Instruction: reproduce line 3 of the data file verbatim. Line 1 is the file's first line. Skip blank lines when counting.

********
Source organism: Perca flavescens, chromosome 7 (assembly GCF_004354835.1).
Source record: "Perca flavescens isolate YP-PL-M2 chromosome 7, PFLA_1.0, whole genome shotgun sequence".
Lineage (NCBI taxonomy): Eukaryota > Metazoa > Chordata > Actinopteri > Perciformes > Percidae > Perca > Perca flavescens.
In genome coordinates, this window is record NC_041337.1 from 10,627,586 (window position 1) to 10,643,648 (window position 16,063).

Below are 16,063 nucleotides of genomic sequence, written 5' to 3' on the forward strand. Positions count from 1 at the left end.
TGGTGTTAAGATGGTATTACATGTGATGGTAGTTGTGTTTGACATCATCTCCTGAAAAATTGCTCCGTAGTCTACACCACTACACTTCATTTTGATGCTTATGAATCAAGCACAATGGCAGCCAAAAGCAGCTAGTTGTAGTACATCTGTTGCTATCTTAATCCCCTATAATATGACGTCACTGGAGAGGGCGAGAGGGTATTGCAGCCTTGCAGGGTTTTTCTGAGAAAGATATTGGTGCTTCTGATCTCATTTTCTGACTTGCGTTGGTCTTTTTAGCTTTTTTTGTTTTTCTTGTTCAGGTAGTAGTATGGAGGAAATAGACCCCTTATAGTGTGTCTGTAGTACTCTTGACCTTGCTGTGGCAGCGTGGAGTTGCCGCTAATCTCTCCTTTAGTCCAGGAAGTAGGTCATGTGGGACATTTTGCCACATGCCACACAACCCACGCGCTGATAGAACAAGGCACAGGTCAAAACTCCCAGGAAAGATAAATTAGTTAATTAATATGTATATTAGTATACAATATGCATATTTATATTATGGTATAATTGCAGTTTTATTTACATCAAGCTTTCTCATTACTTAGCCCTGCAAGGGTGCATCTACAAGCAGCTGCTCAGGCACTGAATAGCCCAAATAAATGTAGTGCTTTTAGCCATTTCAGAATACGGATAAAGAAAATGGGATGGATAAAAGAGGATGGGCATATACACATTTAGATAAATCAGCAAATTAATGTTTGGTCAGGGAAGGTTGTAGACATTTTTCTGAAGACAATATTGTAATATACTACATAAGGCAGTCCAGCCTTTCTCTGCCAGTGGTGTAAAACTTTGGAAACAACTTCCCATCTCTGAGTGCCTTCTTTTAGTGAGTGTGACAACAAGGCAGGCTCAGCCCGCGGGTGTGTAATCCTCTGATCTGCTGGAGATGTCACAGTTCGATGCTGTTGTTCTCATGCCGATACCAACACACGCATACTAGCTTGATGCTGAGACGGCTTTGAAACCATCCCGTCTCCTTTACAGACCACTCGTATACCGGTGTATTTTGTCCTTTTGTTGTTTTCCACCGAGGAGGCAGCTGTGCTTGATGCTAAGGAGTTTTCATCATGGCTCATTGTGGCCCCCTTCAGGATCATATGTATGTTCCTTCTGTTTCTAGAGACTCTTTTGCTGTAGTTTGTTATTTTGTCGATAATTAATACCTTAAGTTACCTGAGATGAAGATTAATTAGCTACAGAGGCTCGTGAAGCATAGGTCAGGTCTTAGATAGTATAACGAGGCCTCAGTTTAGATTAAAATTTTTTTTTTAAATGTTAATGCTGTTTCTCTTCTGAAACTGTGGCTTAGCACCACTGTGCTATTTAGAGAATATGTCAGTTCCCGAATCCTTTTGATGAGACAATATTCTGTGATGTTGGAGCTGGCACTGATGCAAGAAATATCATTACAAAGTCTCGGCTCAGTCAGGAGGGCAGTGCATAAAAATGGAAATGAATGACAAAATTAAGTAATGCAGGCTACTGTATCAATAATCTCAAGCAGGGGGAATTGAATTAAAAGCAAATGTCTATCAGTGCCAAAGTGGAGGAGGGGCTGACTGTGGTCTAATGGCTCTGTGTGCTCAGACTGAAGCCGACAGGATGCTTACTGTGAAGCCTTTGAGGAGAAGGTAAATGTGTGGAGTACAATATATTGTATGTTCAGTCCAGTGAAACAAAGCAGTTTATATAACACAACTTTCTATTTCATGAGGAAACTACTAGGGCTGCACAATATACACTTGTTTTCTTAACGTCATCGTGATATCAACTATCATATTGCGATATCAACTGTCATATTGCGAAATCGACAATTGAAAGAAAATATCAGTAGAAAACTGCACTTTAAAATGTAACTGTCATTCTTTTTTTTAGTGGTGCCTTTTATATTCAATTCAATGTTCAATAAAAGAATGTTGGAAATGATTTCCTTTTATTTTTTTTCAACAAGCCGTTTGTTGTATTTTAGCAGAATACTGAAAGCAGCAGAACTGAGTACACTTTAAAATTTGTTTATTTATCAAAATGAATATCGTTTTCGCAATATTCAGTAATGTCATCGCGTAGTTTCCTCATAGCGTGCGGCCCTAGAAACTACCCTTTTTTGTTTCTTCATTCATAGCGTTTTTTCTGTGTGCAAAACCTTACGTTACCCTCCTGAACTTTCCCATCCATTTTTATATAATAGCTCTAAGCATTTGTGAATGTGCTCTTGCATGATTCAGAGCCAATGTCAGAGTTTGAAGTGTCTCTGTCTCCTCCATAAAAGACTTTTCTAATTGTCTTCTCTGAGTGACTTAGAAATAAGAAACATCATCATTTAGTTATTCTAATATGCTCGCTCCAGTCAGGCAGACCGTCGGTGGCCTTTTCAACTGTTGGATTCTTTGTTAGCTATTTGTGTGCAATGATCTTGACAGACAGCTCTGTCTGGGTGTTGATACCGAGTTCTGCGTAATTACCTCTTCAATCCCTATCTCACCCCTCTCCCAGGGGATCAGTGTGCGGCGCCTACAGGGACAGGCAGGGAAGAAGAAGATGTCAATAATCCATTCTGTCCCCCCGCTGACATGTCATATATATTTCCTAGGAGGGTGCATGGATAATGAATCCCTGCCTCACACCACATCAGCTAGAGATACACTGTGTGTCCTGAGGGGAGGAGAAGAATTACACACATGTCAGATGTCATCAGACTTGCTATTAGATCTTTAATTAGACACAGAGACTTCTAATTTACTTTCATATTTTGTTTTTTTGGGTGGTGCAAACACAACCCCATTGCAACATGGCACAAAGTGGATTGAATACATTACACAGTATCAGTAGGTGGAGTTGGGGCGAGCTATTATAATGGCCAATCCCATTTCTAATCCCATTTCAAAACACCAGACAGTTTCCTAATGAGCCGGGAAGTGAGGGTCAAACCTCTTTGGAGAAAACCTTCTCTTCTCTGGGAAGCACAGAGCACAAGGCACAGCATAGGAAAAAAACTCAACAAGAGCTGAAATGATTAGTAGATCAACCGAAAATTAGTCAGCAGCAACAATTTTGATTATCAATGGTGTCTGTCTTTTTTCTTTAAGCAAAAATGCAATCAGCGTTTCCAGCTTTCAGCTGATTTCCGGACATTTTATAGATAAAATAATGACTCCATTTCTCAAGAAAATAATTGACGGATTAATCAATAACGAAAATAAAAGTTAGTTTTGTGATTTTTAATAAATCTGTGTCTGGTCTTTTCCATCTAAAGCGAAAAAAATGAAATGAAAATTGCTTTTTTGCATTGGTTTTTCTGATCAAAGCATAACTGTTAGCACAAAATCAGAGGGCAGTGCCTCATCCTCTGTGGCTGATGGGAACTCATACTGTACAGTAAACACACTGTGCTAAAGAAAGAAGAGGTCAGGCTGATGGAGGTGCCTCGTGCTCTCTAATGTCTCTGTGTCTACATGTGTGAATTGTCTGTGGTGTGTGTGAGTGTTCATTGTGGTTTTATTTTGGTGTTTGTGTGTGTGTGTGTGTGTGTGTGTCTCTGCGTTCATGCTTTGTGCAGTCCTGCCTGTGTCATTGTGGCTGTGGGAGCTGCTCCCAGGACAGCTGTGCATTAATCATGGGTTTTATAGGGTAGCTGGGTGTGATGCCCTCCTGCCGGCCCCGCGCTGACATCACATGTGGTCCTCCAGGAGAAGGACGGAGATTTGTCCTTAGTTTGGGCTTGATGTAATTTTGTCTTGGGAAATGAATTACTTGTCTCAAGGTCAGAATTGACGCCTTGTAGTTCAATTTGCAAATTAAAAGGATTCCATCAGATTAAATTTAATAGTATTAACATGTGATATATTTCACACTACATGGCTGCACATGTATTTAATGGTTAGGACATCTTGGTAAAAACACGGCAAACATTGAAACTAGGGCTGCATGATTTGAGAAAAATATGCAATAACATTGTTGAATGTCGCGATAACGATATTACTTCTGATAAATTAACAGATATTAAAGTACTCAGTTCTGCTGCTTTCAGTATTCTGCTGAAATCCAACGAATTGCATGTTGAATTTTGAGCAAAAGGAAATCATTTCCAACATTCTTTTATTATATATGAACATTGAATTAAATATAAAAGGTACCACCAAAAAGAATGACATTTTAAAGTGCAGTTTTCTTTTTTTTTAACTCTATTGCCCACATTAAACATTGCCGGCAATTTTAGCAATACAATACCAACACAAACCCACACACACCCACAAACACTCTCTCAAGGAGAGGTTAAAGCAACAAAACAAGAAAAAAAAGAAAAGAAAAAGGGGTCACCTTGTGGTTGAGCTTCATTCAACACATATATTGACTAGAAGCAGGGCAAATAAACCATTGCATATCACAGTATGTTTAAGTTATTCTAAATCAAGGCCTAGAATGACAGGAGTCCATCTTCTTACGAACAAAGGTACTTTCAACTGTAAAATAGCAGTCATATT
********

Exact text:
Lineage (NCBI taxonomy): Eukaryota > Metazoa > Chordata > Actinopteri > Perciformes > Percidae > Perca > Perca flavescens.